Celiac.com 08/07/2008 - We'd begun practicing basic ItalianâŽ¯buon giorno! We'd practically memorized the Frommer's travel guide. We'd scoured multitudes of online travel sites and finally made all the arrangements for our once-in-a-lifetime romantic getaway to the sun-kissed shores of the Amalfi Coast.
As the date of our departure approached, we grew more excited to spend our first major vacation together, tucked away in cliffside hotels, taking in sweeping views of the Mediterranean from our seaside balconies. We had some lingering doubts, though. Jeff follows a gluten-free diet, and I was concerned about how well he'd be able to eat in Italy, the land of pizza, pasta and bread. I know how difficult it can be to dine out, even in our neighborhood in San Francisco. What could he possibly find that would be gluten-free in Italy? And, with the language barrier, how would we be able to easily communicate his needs?solo un po’ (only a little), as the Italians say. So I, too, was a bit worried. At home, I keep tight control over what I buy, prepare most of my own meals and eat out only at select places that I know are safe. I was worried that consuming every meal at a hotel or restaurant for two weeks straight would present challenges. Like so many people with celiac disease, I've lost more than a few days to gluten contamination. That's the last thing I wanted to happen on such a special trip.
One of the first things we did was to e-mail the hotels several weeks in advance to see what gluten-free options they might offer. We crafted a short inquiry in English, and just in case the staff only spoke Italian, put it through a free online translation service called Babel Fish. We included both versions in our messages. All four hotels responded within a day or two, most in English. Three confirmed gluten-free options in the hotel and/or its restaurant. One pledged a solution upon arrival, suggesting that Jeff could communicate a preference for breakfast, and the hotel would meet his needs.
Jill: I was especially impressed with Casa Astarita, a bed and breakfast along the first leg of our trip in Sorrento. The staff at Casa Astarita noted that we could request food without wheat or barley, recommended a restaurant in the square and pledged to help us during our stay in Sorrento. In addition, the Hotel Margherita in Praiano, a charming seaside town off the beaten path, assured us of gluten-free pasta and biscuits (probably what we would call crackers) in the hotel.
Another step we took about two weeks before our flight was to contact the airline about gluten-free meal options. We wondered if Jeff would be able to eat gluten-free on both legs of the tripâŽ¯from San Francisco to Chicago, and more importantly, the nine-hour haul from Chicago to Rome. Either way, we planned to pack plenty of gluten-free snacks to have on hand as a precautionary measure.
Jill: The American Airlines customer service representative told me the airline did not offer gluten-free meals on the short flight from Chicago to San Francisco, and we'd need to bring our own food. However, on the longer flight from Chicago to Rome, they could accommodate gluten-free needs. The representative confirmed a special meals code for the gluten-free food request (GFML is the code) that was entered into the reservation.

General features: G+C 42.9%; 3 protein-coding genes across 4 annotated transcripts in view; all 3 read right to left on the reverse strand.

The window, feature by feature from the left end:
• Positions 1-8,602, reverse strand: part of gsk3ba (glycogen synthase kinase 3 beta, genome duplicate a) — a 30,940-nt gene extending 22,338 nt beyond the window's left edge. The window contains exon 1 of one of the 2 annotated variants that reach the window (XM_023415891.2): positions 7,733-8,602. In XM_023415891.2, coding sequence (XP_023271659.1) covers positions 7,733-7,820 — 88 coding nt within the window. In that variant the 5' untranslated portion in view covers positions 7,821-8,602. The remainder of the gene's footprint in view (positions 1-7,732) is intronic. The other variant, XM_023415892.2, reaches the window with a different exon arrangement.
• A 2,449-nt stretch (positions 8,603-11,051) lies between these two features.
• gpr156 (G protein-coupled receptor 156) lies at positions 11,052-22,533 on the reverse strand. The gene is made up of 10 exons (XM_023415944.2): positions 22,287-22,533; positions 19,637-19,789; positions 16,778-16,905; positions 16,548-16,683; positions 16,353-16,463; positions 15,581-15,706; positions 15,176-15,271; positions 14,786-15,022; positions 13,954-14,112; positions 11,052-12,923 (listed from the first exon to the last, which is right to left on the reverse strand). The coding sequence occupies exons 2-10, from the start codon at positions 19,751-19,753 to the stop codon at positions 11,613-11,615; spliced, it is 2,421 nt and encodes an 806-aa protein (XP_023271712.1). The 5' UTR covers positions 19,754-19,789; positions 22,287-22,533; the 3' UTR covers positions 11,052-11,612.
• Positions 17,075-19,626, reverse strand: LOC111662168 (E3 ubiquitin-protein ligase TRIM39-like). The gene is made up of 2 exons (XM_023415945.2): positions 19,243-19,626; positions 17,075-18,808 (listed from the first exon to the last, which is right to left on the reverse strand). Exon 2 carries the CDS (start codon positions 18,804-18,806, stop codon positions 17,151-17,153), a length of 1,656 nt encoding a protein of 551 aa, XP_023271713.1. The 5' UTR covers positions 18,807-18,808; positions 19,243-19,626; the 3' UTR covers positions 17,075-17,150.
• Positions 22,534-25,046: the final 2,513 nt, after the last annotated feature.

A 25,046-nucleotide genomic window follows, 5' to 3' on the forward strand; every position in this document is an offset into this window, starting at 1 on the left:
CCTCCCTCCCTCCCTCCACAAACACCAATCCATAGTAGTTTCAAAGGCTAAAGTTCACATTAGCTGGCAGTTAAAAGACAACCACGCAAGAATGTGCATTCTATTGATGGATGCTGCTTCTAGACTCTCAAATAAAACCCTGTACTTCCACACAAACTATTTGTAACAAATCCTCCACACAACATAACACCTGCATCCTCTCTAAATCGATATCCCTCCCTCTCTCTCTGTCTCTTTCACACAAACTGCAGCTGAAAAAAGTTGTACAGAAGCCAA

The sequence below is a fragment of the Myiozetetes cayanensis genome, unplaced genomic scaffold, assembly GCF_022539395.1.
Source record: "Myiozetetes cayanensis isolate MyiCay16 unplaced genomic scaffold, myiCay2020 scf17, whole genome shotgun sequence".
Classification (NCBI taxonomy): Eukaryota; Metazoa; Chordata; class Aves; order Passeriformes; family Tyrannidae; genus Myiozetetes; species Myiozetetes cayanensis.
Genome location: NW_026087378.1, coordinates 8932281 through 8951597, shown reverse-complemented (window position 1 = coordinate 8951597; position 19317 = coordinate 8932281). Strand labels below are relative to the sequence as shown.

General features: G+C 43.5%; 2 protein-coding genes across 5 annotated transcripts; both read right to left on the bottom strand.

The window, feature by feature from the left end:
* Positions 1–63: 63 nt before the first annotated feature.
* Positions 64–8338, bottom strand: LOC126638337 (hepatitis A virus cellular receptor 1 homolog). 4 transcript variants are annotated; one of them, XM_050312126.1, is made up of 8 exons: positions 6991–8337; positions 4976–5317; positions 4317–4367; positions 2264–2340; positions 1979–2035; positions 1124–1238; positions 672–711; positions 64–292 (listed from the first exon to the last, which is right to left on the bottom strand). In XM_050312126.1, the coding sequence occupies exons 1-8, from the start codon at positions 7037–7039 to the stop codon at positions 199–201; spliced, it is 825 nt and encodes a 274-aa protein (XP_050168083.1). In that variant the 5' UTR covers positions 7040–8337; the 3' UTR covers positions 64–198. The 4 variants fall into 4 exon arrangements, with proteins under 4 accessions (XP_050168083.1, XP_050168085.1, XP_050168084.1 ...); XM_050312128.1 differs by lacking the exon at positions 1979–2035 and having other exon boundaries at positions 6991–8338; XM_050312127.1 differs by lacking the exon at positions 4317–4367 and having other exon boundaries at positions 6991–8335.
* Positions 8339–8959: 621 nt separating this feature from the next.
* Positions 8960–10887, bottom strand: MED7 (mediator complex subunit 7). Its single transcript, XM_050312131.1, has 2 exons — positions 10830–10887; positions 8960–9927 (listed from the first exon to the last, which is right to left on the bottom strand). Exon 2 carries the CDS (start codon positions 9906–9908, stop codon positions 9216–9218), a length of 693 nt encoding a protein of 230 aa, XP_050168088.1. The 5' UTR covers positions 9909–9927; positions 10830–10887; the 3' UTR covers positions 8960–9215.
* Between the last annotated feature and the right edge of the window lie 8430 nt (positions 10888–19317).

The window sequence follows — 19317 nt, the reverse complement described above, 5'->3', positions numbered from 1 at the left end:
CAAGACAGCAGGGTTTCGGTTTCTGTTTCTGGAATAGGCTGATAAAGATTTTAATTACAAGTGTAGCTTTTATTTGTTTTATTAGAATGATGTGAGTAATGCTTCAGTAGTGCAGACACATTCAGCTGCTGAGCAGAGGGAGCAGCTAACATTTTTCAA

American Airlines also pointed us to its Web site, which lists sample menu options that may vary month to month:
- Brunch/hot breakfast - Mushroom cheddar omelet with sweet potato hash, yogurt, seasonal fruit
- Cold breakfast - Yogurt, seasonal fruit, breakfast cookie
- Lunch/dinner - Sweet chili salmon, green beans, white rice, salad, fresh fruit
- Snack - Penne pasta with artichokes, fresh fruit
Jeff: It turns out that the Italians are actually at the forefront of celiac disease awareness and treatment. In fact, all Italians are screened for celiac disease before they are six years old. [1,2]
Those with celiac disease receive excellent support, including monthly payments from the government for gluten-free food, as well as more vacation to offset extra time used to shop for and prepare gluten-free food.
Italians are also on the vanguard of the gluten-free food movement. The country's robust celiac association, called the Associazione Italiana Celiachia (AIC), the Italian government and several large Italian companies that make and distribute gluten-free foods have joined together to promote awareness and understanding of celiac disease. This makes for knowledgeable restaurant owners, managers, chefs and waiters. 
Italians are among the most expert crafters of gluten-free pastas and baked goods. Italian companies like Beretta and BioLand make delicious gluten-free rice pasta and a variety of other gluten-free food products, while others produce numerous gluten-free specialty items for import, such as chestnut flour.
AIC has a helpful Web site and convenient 24/7 telephone hotline. Both offer celiac information and support in English and Italian, along with tips on gluten-free food and dining in every region of Italy. 
So, all of the useful information we turned up in our search made us hopeful that our first vacation together just might be a gluten-free gastronomic delight.
Tune in next month to find out how things turned out on the ground. Until then, happy gluten-free travels and, as the Italians say, Mangia bene! Eat well!
- http://celiac-disease.emedtv.com/celiac-disease/ celiac-disease-screening.html